The Blackfoot tribe originated from the Northern Great Plains (e.g. Montana, Idaho, Wyoming, Alberta, British Columbia, and Saskatchewan). As a tribe they spoke Algonquian. Today, the Blackfoot Indians that survived the plight of the White Man live on reservations. Approximately 7,000 tribe members live in Montana on a reservation and 8,560 are spread out on three different reservations in Alberta, Canada.1 Today the Blackfoot tribe is faring well and fighting hard to retain their cultural heritage and educate their young. An understanding of who the Blackfoot were, their social structure, and their culture provides evidence of their fight to retain their cultural heritage and educate their young in the ways of their people.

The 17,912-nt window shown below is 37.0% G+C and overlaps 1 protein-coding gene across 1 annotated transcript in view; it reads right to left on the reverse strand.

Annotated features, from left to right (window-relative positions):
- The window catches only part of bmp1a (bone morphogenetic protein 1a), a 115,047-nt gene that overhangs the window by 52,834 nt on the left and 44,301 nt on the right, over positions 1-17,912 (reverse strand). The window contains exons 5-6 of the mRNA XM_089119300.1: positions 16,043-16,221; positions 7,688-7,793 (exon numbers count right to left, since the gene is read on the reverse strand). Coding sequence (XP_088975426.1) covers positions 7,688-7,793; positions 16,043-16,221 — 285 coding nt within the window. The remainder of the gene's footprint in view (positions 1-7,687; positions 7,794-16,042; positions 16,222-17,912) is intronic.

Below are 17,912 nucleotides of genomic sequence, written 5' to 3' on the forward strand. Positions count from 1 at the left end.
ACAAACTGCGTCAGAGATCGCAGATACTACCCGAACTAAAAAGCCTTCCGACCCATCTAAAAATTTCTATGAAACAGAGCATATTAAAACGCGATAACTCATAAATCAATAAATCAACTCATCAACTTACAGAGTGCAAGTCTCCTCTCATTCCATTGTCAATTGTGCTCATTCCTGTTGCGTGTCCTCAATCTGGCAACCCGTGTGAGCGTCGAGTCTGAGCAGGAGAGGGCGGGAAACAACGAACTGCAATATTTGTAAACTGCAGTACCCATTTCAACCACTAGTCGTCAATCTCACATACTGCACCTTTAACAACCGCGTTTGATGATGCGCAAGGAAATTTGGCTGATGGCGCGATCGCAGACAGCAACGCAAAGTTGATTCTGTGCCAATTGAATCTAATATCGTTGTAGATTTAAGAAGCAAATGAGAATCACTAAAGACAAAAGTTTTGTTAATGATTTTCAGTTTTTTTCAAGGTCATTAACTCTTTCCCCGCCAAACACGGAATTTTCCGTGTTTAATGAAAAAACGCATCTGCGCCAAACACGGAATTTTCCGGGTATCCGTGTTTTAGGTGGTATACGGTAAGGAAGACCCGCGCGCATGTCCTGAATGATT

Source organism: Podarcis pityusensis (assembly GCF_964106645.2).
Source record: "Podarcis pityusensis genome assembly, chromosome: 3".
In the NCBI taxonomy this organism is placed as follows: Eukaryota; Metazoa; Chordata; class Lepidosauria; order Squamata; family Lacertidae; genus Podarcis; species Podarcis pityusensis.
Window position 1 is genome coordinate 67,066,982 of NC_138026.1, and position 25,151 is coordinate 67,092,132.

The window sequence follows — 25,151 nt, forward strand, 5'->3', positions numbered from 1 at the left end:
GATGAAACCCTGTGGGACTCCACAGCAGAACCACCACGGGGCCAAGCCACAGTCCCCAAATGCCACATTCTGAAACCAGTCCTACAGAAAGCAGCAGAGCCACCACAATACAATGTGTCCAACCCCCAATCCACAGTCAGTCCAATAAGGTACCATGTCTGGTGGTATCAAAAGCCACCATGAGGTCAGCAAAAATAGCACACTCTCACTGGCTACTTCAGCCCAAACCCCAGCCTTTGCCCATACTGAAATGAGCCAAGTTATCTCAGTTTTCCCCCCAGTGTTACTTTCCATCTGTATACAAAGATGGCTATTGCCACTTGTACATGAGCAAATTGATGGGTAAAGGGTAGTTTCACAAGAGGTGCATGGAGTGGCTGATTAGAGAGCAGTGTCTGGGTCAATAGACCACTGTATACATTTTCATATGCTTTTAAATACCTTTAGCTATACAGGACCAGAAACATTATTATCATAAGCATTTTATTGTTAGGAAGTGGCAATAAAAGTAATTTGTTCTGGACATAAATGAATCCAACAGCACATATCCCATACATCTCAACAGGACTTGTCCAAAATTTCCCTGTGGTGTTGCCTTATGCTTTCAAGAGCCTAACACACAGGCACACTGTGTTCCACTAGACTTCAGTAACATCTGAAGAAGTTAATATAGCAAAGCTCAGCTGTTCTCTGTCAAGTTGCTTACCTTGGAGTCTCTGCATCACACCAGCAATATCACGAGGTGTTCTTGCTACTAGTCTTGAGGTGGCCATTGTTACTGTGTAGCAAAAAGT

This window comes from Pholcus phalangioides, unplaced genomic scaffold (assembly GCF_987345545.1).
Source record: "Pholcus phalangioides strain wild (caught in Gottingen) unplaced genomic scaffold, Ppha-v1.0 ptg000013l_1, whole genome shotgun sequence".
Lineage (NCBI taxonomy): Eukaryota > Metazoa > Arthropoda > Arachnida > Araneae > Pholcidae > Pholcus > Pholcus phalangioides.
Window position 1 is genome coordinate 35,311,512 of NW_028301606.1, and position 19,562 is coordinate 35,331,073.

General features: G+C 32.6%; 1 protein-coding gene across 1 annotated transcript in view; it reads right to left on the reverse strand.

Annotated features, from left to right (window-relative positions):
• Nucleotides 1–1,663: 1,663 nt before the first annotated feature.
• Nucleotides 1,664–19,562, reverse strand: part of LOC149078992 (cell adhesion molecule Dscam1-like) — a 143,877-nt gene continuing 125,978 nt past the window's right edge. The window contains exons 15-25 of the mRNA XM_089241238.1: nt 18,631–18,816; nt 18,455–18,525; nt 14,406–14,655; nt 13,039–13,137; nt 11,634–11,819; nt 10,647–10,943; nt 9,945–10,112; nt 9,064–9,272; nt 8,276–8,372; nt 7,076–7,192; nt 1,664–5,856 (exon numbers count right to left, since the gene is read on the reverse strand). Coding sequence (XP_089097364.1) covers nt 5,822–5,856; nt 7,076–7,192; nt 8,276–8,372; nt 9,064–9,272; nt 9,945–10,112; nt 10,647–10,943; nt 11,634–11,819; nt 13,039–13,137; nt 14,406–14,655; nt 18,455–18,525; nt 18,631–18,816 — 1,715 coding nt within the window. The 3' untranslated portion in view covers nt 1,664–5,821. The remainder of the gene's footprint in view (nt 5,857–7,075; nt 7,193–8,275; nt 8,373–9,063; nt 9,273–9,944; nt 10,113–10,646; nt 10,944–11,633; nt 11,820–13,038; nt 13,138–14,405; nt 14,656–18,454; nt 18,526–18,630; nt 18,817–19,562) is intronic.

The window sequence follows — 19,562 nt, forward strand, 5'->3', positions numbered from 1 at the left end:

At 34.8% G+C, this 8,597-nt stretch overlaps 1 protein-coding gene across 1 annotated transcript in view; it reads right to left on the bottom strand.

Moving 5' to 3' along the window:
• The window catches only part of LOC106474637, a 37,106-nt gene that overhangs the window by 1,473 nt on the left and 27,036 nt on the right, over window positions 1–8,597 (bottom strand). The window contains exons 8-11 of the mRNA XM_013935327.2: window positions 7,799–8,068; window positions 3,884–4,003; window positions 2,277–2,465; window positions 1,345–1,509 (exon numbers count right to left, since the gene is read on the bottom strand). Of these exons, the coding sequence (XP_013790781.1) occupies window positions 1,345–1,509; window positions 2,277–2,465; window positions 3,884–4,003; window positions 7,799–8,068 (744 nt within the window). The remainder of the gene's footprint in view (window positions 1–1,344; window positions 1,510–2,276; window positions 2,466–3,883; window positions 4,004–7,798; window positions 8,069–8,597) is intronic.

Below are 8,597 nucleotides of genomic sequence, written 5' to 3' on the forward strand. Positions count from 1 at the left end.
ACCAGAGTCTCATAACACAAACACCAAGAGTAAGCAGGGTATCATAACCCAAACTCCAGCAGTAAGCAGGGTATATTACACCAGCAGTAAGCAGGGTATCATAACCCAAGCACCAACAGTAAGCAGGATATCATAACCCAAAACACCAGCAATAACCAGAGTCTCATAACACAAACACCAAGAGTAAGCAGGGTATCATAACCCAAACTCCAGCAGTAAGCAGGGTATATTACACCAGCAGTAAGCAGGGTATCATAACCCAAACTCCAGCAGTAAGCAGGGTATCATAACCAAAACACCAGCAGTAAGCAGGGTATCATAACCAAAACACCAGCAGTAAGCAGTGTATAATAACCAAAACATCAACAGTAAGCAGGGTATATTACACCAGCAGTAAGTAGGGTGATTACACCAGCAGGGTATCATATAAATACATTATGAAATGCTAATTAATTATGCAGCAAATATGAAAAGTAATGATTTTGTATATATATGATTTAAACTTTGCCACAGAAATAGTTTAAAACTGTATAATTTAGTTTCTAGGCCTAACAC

The Blackfoot were similar to other Great Plains Indians. They were introduced to the horse in the mid seventeen hundreds; they were friendly with the first Frenchmen to arrive; their land was devastated by intense trapping of small animals and hunting of buffalo, as were they by smallpox and other illnesses brought overseas by the white man.2 As they were already settled in the west, they weren’t pushed out of their territory in the first stages of settlement. However, the Great Emigration in the 1840s took its toll on the tribe. By the mid to late eighteen hundreds, the U.S. government had already created numerous treaties that moved the Blackfoot tribe to reservations in Montana and Canada, and ravaged the Blackfoot tribe of more than 800,000 acres of land.3 Accordingly, the U.S. government also neglected the newly reserved Blackfoot tribe which led to the “Starvation Winter” where over six hundred Piegans died. Throughout the early nineteen hundreds the Blackfoot population continued to dwindle due to the lack of food, surplus of illness, and the harsh conditions of the Northwestern winters. Not only were the members of the tribe “dropping like flies” so too was their cattle. Over two hundred thousand more acres of land were seized by the U.S. (who officially gained control of the Blackfoot in 1898 due to the Curtis Act4). However, the tribe was awarded citizenship in the nineteen twenties and then in the nineteen thirties Congress passed the Indian Reorganization Act5. Finally, the Blackfoot tribe was able to “catch their breath” after all the hardships endured. Starting just before the mid nineteen hundreds, the Blackfoot were drawing up constitutions, eligible for social security, awarded citizenship in Canada (in addition to the U.S.), publishing papers and books etc. In nineteen ninety the Indian Arts and Crafts Act was established to “promote and protect Native cultural development and economics.”6 The Blackfoot tribe took full advantage of the opportunities surrounding them and assimilated to the “white man’s culture” while still teaching their youth about their own special culture and heritage. The Blackfoot are still alive and well today, on reservations, and practicing most of their original beliefs. The current chief of the Blackfoot tribe, Long Standing Bear Chief, conveys that his people do not associate themselves with any known religion or political affiliation of the U.S. or Canada, but continue with their own belief system and their own values. Colleges near the reservations even offer classes in Blackfoot heritage, Algonquian language, and common cultural practices of the Blackfoot tribe such as the Sun Dance and common beliefs7.